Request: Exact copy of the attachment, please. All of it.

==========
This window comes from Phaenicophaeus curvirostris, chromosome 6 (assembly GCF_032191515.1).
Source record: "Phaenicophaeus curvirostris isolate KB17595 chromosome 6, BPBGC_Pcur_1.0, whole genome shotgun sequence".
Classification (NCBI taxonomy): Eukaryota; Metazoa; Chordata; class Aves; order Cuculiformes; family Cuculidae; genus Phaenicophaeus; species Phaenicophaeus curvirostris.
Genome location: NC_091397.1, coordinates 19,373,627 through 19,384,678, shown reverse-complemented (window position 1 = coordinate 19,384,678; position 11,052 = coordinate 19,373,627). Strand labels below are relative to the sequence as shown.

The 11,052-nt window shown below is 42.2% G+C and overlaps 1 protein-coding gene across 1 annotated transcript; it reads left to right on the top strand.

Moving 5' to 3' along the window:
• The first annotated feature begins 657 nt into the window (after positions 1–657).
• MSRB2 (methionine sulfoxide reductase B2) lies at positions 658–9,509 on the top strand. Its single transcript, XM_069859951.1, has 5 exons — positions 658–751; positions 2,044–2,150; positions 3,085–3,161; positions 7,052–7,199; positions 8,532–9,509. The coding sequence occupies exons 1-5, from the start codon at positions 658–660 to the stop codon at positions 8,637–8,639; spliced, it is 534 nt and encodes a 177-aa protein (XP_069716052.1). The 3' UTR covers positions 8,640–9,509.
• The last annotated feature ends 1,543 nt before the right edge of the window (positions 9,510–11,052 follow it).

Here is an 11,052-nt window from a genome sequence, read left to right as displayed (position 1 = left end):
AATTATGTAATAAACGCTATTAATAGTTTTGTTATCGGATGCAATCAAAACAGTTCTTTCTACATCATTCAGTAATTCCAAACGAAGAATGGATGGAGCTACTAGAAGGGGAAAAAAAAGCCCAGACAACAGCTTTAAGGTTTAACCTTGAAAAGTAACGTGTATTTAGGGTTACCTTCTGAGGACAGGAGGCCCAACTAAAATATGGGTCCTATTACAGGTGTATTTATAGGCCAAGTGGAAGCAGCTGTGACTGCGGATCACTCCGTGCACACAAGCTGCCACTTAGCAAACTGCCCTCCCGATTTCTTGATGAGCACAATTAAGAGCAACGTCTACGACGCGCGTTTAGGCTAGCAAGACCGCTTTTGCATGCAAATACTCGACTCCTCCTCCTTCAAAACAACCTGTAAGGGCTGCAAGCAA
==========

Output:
This window comes from Phaenicophaeus curvirostris, chromosome 6 (assembly GCF_032191515.1).
Source record: "Phaenicophaeus curvirostris isolate KB17595 chromosome 6, BPBGC_Pcur_1.0, whole genome shotgun sequence".
Classification (NCBI taxonomy): Eukaryota; Metazoa; Chordata; class Aves; order Cuculiformes; family Cuculidae; genus Phaenicophaeus; species Phaenicophaeus curvirostris.
Genome location: NC_091397.1, coordinates 19,373,627 through 19,384,678, shown reverse-complemented (window position 1 = coordinate 19,384,678; position 11,052 = coordinate 19,373,627). Strand labels below are relative to the sequence as shown.

The 11,052-nt window shown below is 42.2% G+C and overlaps 1 protein-coding gene across 1 annotated transcript; it reads left to right on the top strand.

Moving 5' to 3' along the window:
• The first annotated feature begins 657 nt into the window (after positions 1–657).
• MSRB2 (methionine sulfoxide reductase B2) lies at positions 658–9,509 on the top strand. Its single transcript, XM_069859951.1, has 5 exons — positions 658–751; positions 2,044–2,150; positions 3,085–3,161; positions 7,052–7,199; positions 8,532–9,509. The coding sequence occupies exons 1-5, from the start codon at positions 658–660 to the stop codon at positions 8,637–8,639; spliced, it is 534 nt and encodes a 177-aa protein (XP_069716052.1). The 3' UTR covers positions 8,640–9,509.
• The last annotated feature ends 1,543 nt before the right edge of the window (positions 9,510–11,052 follow it).

Here is an 11,052-nt window from a genome sequence, read left to right as displayed (position 1 = left end):
AATTATGTAATAAACGCTATTAATAGTTTTGTTATCGGATGCAATCAAAACAGTTCTTTCTACATCATTCAGTAATTCCAAACGAAGAATGGATGGAGCTACTAGAAGGGGAAAAAAAAGCCCAGACAACAGCTTTAAGGTTTAACCTTGAAAAGTAACGTGTATTTAGGGTTACCTTCTGAGGACAGGAGGCCCAACTAAAATATGGGTCCTATTACAGGTGTATTTATAGGCCAAGTGGAAGCAGCTGTGACTGCGGATCACTCCGTGCACACAAGCTGCCACTTAGCAAACTGCCCTCCCGATTTCTTGATGAGCACAATTAAGAGCAACGTCTACGACGCGCGTTTAGGCTAGCAAGACCGCTTTTGCATGCAAATACTCGACTCCTCCTCCTTCAAAACAACCTGTAAGGGCTGCAAGCAA